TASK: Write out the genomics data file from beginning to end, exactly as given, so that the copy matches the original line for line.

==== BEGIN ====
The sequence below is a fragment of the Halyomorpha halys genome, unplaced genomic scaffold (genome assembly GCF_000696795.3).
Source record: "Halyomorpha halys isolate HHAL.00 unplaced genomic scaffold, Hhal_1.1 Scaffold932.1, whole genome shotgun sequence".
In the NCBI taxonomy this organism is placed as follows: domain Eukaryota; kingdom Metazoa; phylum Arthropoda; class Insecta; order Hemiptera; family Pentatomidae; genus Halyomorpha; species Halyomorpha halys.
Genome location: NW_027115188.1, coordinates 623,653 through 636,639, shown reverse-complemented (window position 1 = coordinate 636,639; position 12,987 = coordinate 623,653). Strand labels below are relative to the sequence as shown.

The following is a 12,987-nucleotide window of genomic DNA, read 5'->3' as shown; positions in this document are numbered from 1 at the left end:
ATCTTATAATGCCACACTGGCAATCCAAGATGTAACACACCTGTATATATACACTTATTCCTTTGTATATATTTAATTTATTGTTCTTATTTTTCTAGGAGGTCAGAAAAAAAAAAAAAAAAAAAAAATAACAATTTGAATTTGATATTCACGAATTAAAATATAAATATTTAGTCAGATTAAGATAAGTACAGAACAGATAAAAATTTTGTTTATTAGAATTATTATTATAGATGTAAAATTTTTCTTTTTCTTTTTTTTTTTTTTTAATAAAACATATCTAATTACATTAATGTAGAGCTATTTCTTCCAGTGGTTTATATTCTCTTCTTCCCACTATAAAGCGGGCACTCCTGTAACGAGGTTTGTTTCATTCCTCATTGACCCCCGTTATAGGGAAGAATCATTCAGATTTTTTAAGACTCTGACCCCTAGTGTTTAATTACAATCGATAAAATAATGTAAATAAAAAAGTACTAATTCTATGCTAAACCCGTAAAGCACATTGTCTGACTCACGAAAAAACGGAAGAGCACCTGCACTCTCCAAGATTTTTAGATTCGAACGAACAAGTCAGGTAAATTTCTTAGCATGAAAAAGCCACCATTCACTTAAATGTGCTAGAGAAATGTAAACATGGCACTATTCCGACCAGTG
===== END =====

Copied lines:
The sequence below is a fragment of the Halyomorpha halys genome, unplaced genomic scaffold (genome assembly GCF_000696795.3).
Source record: "Halyomorpha halys isolate HHAL.00 unplaced genomic scaffold, Hhal_1.1 Scaffold932.1, whole genome shotgun sequence".
In the NCBI taxonomy this organism is placed as follows: domain Eukaryota; kingdom Metazoa; phylum Arthropoda; class Insecta; order Hemiptera; family Pentatomidae; genus Halyomorpha; species Halyomorpha halys.
Genome location: NW_027115188.1, coordinates 623,653 through 636,639, shown reverse-complemented (window position 1 = coordinate 636,639; position 12,987 = coordinate 623,653). Strand labels below are relative to the sequence as shown.

The following is a 12,987-nucleotide window of genomic DNA, read 5'->3' as shown; positions in this document are numbered from 1 at the left end:
ATCTTATAATGCCACACTGGCAATCCAAGATGTAACACACCTGTATATATACACTTATTCCTTTGTATATATTTAATTTATTGTTCTTATTTTTCTAGGAGGTCAGAAAAAAAAAAAAAAAAAAAAAATAACAATTTGAATTTGATATTCACGAATTAAAATATAAATATTTAGTCAGATTAAGATAAGTACAGAACAGATAAAAATTTTGTTTATTAGAATTATTATTATAGATGTAAAATTTTTCTTTTTCTTTTTTTTTTTTTTTAATAAAACATATCTAATTACATTAATGTAGAGCTATTTCTTCCAGTGGTTTATATTCTCTTCTTCCCACTATAAAGCGGGCACTCCTGTAACGAGGTTTGTTTCATTCCTCATTGACCCCCGTTATAGGGAAGAATCATTCAGATTTTTTAAGACTCTGACCCCTAGTGTTTAATTACAATCGATAAAATAATGTAAATAAAAAAGTACTAATTCTATGCTAAACCCGTAAAGCACATTGTCTGACTCACGAAAAAACGGAAGAGCACCTGCACTCTCCAAGATTTTTAGATTCGAACGAACAAGTCAGGTAAATTTCTTAGCATGAAAAAGCCACCATTCACTTAAATGTGCTAGAGAAATGTAAACATGGCACTATTCCGACCAGTG